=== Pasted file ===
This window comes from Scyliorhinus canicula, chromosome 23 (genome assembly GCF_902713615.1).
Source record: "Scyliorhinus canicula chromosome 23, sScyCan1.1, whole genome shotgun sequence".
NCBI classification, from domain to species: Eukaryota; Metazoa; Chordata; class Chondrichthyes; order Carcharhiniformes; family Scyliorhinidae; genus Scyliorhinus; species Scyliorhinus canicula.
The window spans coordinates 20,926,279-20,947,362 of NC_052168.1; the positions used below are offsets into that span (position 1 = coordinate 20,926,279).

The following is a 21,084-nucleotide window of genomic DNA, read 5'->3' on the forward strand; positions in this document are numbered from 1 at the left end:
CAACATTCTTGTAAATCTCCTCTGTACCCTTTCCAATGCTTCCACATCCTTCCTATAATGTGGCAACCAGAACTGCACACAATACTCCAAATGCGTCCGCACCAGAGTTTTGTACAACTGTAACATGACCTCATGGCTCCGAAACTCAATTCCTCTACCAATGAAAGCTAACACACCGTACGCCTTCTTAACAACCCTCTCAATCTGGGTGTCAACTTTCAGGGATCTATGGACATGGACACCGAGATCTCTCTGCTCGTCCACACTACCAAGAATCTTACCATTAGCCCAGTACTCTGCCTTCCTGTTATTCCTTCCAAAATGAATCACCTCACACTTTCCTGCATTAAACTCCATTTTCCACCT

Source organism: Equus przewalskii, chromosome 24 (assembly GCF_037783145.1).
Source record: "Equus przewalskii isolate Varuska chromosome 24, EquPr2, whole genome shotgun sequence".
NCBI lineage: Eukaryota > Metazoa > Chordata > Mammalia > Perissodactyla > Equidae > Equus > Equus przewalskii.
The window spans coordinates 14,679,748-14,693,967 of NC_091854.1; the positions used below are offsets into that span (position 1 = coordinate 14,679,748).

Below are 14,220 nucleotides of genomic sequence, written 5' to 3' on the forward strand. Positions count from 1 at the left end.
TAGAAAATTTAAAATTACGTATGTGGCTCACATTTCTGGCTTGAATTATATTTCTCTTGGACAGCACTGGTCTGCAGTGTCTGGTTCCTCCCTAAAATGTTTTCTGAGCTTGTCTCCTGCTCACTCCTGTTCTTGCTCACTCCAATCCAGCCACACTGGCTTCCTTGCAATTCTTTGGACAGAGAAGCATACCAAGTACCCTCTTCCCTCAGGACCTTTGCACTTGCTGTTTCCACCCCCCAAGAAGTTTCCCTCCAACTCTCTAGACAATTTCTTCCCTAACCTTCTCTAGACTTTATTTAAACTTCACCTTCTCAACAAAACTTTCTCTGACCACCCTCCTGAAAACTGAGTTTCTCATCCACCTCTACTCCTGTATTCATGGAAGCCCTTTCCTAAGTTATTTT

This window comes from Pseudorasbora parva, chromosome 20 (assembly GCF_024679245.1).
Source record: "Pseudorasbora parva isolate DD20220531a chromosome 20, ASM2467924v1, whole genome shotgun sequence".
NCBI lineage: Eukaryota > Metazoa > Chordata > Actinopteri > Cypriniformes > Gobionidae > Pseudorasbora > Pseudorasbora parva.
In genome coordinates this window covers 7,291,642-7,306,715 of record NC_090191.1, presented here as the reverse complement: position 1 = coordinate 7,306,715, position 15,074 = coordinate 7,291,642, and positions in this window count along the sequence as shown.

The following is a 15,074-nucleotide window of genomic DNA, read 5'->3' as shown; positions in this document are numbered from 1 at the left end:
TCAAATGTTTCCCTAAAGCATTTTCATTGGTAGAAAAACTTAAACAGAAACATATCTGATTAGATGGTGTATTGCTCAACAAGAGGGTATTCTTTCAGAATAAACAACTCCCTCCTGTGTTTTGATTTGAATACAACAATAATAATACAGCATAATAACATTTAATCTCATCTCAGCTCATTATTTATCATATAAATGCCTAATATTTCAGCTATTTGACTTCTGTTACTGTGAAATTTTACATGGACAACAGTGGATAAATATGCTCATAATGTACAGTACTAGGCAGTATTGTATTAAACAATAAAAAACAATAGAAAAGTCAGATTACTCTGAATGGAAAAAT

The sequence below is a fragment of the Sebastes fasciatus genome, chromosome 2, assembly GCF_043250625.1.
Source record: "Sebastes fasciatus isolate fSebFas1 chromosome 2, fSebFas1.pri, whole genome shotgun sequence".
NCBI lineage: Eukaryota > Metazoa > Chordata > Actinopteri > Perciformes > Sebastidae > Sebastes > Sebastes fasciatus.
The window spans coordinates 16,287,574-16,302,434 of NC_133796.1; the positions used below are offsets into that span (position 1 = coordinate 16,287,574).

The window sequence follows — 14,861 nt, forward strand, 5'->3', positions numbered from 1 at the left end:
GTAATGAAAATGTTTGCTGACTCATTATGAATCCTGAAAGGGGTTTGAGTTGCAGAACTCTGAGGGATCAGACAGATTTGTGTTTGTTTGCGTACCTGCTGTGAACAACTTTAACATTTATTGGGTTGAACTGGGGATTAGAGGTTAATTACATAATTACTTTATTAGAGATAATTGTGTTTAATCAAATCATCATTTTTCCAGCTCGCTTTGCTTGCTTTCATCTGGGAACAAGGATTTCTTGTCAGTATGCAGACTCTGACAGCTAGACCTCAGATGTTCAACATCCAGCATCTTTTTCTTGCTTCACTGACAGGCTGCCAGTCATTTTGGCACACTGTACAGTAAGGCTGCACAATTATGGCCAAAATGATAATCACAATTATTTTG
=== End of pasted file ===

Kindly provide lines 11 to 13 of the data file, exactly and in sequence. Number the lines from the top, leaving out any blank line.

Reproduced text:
Below are 14,220 nucleotides of genomic sequence, written 5' to 3' on the forward strand. Positions count from 1 at the left end.
TAGAAAATTTAAAATTACGTATGTGGCTCACATTTCTGGCTTGAATTATATTTCTCTTGGACAGCACTGGTCTGCAGTGTCTGGTTCCTCCCTAAAATGTTTTCTGAGCTTGTCTCCTGCTCACTCCTGTTCTTGCTCACTCCAATCCAGCCACACTGGCTTCCTTGCAATTCTTTGGACAGAGAAGCATACCAAGTACCCTCTTCCCTCAGGACCTTTGCACTTGCTGTTTCCACCCCCCAAGAAGTTTCCCTCCAACTCTCTAGACAATTTCTTCCCTAACCTTCTCTAGACTTTATTTAAACTTCACCTTCTCAACAAAACTTTCTCTGACCACCCTCCTGAAAACTGAGTTTCTCATCCACCTCTACTCCTGTATTCATGGAAGCCCTTTCCTAAGTTATTTT

This window comes from Pseudorasbora parva, chromosome 20 (assembly GCF_024679245.1).